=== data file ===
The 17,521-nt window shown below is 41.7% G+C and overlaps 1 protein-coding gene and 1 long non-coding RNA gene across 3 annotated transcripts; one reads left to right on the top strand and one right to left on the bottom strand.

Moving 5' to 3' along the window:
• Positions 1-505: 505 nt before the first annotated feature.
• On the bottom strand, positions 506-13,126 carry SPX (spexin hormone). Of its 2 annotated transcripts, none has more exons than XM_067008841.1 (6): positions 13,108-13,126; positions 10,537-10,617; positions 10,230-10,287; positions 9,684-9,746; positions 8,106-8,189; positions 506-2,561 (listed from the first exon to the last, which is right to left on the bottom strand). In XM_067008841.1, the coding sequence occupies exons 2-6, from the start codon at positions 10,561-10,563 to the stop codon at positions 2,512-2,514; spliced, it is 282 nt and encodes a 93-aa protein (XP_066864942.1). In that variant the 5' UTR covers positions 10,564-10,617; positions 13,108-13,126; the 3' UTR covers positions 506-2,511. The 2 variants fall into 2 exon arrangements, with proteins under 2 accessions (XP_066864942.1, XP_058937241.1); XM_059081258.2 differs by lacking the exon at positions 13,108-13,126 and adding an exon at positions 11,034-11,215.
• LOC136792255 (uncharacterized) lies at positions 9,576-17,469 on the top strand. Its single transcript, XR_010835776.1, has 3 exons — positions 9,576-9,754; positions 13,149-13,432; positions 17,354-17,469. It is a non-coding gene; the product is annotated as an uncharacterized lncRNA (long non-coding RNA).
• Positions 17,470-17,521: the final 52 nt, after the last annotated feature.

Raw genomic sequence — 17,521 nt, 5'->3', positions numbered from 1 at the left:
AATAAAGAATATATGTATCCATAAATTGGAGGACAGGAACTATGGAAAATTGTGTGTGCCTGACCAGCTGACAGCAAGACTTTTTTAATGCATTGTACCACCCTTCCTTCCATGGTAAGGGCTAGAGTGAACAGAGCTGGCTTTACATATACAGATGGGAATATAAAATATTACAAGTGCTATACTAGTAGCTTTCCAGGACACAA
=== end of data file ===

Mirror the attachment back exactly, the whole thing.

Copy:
The 17,521-nt window shown below is 41.7% G+C and overlaps 1 protein-coding gene and 1 long non-coding RNA gene across 3 annotated transcripts; one reads left to right on the top strand and one right to left on the bottom strand.

Moving 5' to 3' along the window:
• Positions 1-505: 505 nt before the first annotated feature.
• On the bottom strand, positions 506-13,126 carry SPX (spexin hormone). Of its 2 annotated transcripts, none has more exons than XM_067008841.1 (6): positions 13,108-13,126; positions 10,537-10,617; positions 10,230-10,287; positions 9,684-9,746; positions 8,106-8,189; positions 506-2,561 (listed from the first exon to the last, which is right to left on the bottom strand). In XM_067008841.1, the coding sequence occupies exons 2-6, from the start codon at positions 10,561-10,563 to the stop codon at positions 2,512-2,514; spliced, it is 282 nt and encodes a 93-aa protein (XP_066864942.1). In that variant the 5' UTR covers positions 10,564-10,617; positions 13,108-13,126; the 3' UTR covers positions 506-2,511. The 2 variants fall into 2 exon arrangements, with proteins under 2 accessions (XP_066864942.1, XP_058937241.1); XM_059081258.2 differs by lacking the exon at positions 13,108-13,126 and adding an exon at positions 11,034-11,215.
• LOC136792255 (uncharacterized) lies at positions 9,576-17,469 on the top strand. Its single transcript, XR_010835776.1, has 3 exons — positions 9,576-9,754; positions 13,149-13,432; positions 17,354-17,469. It is a non-coding gene; the product is annotated as an uncharacterized lncRNA (long non-coding RNA).
• Positions 17,470-17,521: the final 52 nt, after the last annotated feature.

Raw genomic sequence — 17,521 nt, 5'->3', positions numbered from 1 at the left:
AATAAAGAATATATGTATCCATAAATTGGAGGACAGGAACTATGGAAAATTGTGTGTGCCTGACCAGCTGACAGCAAGACTTTTTTAATGCATTGTACCACCCTTCCTTCCATGGTAAGGGCTAGAGTGAACAGAGCTGGCTTTACATATACAGATGGGAATATAAAATATTACAAGTGCTATACTAGTAGCTTTCCAGGACACAA